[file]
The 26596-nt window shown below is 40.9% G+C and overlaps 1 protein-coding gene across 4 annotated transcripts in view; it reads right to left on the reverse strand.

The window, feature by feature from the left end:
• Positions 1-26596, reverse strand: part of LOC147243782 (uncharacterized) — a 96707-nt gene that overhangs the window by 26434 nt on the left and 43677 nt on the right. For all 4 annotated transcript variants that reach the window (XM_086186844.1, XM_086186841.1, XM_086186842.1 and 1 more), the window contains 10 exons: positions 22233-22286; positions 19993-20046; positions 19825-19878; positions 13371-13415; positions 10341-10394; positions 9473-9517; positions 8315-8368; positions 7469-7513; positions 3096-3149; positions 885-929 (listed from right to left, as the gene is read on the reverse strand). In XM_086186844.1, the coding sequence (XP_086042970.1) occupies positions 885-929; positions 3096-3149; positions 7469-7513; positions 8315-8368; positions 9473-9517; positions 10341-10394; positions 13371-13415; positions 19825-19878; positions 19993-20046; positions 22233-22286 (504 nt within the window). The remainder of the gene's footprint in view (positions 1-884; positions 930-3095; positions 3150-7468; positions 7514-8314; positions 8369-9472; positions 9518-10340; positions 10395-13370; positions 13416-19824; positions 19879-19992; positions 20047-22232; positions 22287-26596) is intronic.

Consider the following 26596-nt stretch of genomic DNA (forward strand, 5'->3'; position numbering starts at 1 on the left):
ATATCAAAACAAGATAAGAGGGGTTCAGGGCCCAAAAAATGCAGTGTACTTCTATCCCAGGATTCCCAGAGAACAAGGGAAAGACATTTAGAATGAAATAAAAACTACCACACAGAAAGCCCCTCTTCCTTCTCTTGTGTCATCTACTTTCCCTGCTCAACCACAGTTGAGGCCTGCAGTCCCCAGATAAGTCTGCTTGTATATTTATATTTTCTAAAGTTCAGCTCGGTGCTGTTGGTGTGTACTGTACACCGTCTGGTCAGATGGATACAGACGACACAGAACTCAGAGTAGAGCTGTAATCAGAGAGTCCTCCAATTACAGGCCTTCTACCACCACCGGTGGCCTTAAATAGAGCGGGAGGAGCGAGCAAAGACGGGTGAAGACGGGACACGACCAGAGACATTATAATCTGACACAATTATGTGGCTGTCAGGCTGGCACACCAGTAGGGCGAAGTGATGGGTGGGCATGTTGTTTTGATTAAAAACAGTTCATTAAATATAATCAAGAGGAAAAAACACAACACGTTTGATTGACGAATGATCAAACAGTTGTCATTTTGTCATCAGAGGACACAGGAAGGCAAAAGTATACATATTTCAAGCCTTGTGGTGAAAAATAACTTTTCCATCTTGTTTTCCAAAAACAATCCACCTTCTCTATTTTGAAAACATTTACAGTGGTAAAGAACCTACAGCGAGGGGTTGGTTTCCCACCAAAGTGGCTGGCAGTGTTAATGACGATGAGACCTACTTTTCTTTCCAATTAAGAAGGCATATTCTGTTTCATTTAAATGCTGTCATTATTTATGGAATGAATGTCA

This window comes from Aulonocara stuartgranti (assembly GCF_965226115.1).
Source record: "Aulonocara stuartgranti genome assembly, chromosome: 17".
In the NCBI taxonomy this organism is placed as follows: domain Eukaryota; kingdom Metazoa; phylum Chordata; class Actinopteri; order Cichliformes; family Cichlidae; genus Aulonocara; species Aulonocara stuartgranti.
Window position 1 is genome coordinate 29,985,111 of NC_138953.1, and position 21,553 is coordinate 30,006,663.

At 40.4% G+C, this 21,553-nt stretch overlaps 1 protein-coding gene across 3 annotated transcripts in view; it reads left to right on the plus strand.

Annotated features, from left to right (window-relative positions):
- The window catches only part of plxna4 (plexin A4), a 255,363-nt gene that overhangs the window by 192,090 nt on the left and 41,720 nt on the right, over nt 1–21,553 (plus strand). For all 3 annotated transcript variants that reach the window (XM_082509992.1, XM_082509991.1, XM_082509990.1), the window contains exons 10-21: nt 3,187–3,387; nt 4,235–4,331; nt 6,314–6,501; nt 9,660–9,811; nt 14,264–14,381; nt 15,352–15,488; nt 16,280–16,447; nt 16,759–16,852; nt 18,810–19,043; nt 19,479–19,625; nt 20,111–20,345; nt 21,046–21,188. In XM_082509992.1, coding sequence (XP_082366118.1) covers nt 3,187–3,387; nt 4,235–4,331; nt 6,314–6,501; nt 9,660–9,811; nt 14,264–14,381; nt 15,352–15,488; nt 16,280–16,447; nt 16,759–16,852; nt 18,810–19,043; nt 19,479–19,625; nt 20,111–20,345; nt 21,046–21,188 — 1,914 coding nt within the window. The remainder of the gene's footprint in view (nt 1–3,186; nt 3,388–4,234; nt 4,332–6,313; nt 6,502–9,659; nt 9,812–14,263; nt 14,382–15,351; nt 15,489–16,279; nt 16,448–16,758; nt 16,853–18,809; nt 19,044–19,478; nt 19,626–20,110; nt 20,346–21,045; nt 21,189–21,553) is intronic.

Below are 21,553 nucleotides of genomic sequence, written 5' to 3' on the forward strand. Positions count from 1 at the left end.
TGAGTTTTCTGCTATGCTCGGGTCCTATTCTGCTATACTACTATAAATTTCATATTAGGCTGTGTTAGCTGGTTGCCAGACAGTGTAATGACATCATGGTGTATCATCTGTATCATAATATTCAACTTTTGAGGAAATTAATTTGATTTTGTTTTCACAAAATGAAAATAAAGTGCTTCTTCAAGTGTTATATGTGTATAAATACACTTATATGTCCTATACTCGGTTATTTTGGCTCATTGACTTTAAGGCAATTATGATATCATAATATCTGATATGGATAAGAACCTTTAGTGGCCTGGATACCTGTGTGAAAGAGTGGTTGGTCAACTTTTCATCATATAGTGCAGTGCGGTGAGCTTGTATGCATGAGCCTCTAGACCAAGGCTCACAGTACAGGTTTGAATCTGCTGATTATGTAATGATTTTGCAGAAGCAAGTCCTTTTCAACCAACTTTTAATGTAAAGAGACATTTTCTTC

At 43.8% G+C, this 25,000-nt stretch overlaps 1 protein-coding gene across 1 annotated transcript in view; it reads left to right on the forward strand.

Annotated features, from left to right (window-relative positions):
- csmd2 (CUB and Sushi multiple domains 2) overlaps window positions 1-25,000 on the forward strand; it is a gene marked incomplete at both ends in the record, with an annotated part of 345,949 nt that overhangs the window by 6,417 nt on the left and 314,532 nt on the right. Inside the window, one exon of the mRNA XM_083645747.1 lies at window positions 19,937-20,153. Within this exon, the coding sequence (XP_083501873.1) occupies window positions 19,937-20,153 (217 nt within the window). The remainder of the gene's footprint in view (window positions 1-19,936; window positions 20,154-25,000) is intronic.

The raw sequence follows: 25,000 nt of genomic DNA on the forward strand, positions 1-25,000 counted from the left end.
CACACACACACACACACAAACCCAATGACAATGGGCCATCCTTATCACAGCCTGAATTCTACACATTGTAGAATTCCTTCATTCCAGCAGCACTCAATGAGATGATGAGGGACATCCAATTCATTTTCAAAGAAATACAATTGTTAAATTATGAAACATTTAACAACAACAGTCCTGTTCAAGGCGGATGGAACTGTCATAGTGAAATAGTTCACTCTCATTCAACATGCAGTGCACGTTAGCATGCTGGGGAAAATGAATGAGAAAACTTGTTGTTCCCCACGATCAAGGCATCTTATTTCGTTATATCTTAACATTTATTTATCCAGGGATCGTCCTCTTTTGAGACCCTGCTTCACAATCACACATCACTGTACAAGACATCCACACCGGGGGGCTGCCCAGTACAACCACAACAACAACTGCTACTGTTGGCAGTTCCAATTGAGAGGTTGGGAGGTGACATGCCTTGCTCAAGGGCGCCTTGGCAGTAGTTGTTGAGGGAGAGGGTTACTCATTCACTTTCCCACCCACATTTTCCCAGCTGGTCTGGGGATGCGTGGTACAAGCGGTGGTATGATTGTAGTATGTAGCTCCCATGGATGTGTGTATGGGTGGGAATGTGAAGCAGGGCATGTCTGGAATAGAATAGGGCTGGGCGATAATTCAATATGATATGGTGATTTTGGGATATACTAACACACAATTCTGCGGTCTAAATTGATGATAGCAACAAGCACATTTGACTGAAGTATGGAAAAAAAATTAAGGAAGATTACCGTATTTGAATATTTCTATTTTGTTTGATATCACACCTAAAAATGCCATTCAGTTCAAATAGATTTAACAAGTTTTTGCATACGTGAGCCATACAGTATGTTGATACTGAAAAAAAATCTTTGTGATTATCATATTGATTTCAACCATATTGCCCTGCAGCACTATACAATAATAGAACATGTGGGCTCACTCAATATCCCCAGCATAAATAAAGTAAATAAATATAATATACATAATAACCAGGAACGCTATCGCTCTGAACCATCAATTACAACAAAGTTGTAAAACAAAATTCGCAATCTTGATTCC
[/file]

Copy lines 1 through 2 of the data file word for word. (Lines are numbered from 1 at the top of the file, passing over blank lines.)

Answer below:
The 26596-nt window shown below is 40.9% G+C and overlaps 1 protein-coding gene across 4 annotated transcripts in view; it reads right to left on the reverse strand.

The window, feature by feature from the left end: